World-class medical research from the University of Leeds into a rare blood disorder has been highlighted in a key report out today (Thursday, 29 January).
'The Health of the Nation: The impact of UK medical schools research' report, published by the Medical Schools Council, features the Leeds projects as an example of research which has had a significant impact on societal health.
In the project, researchers from the School of Medicine at the University of Leeds, led by Professor Peter Hillmen, identified the potential of the drug eculizumab to treat paroxysmal nocturnal haemoglobinuria (PNH), a rare acquired blood disorder, in which the bone marrow cannot compensate for a massive loss of red blood cells.
It took more than two years for researchers at Leeds to convince Alexion Pharmaceuticals, the company which had developed the drug, to permit them to perform trials in PNH. Alexions reluctance was that the low numbers of patients with PNH would make drug development unviable. However, studies were approved, performed in the UK and showed that eculizumab immediately reverses the symptoms and complications of PNH, meaning that patients were able to return to work and stop supportive therapies, such as blood transfusions and taking painkillers.
Eculizumab has transformed the treatment of PNH with major economic impacts. The Leeds group recently published data showing that the survival of patients with PNH receiving eculizumab is comparable with the normal population and that patients have a normal quality of life.
Professor Hillmen said: The eculizumab trial and subsequent results made life significantly better for thousands of sufferers of PNH worldwide.
One of the main reasons we go into medical research is to improve peoples lives and this is one example of where research has dramatically succeeded in doing this.
Professor Paul Stewart, Dean of the Faculty of Medicine and Health at the University of Leeds, sat on the oversight panel for the report. He said: This shows what an impact research which goes on within our School of Medicine can have.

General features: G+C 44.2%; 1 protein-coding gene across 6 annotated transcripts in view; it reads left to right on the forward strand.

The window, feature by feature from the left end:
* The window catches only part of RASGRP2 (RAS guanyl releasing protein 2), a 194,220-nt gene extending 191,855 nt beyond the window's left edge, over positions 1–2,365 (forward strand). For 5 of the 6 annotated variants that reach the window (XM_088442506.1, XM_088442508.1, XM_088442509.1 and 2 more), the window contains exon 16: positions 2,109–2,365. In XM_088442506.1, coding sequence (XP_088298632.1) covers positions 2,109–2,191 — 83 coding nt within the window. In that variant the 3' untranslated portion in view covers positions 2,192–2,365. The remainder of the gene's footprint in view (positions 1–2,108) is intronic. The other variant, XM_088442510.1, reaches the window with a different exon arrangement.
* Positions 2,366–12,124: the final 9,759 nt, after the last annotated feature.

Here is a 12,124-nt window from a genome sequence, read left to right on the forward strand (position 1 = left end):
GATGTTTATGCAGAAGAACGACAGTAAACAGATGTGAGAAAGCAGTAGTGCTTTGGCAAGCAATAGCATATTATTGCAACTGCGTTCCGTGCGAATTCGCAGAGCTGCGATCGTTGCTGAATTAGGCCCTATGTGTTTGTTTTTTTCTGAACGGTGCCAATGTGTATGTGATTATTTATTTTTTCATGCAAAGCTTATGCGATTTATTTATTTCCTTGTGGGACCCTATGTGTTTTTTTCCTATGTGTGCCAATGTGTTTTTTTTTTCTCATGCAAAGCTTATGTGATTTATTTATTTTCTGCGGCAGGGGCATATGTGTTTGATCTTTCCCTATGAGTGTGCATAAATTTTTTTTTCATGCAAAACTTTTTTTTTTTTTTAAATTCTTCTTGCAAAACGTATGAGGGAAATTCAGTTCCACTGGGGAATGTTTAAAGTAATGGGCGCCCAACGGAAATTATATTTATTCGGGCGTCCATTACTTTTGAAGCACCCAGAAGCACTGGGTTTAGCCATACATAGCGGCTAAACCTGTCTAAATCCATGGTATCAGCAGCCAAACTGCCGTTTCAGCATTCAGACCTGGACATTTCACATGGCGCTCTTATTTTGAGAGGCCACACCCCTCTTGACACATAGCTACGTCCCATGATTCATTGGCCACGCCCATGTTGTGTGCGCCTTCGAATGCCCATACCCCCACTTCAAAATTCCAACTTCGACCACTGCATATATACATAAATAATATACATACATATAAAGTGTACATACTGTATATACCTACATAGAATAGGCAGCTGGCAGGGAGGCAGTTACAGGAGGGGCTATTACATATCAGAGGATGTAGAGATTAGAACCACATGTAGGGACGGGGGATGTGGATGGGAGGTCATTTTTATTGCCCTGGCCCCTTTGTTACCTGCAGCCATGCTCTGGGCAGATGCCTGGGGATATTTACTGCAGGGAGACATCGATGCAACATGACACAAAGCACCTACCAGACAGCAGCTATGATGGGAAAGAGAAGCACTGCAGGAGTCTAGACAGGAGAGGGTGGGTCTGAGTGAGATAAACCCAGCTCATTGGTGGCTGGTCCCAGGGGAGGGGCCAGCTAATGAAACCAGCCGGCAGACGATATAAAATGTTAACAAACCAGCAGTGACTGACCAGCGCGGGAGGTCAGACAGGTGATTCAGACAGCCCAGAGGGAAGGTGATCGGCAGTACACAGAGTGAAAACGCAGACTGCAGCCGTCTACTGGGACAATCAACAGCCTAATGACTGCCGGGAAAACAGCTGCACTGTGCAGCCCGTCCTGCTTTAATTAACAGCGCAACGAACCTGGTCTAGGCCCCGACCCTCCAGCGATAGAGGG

Professor Hillmens project is a prime example of the innovation and perseverance which are hallmarks of our work at Leeds.
The examples of research in the report cover the spectrum from clinical practice to global health and the economy. They are taken from medical schools submissions to the Research Excellence Framework (REF) 2014, which reported its results last month.
Those results showed that, of the examples of research submitted across all subjects, the impact of clinical medicine is unmatched in the percentage of its research which achieved the highest 4* grade rating and in its overall research power. This is determined by multiplying average grading by the number of staff whose work was included.
Professor Iain Cameron, Chair of the Medical Schools Council, said: The life sciences sector is the UKs third largest contributor to economic growth with a turnover of more than £50 billion. It is made up of many different kinds of organisation but the expertise that drives the sector comes from universities, the researchers who go on to work in companies large and small, and of course in the crucial work being done in the universities themselves.
Medical schools play a key role here. In the UK we have the best academic institutions working with the best research companies and supported by an unrivalled research infrastructure from basic discovery to clinical impact, funded by the Medical Research Council, the National Institute for Health Research, the Wellcome Trust and others in the medical charities sector. Its crucial for the nations health and wealth.
For more information on the Leeds project or a copy of the report, contact Ben Jones in the University of Leeds press office on 0113 343 8059 or email B.P.Jones@leeds.ac.uk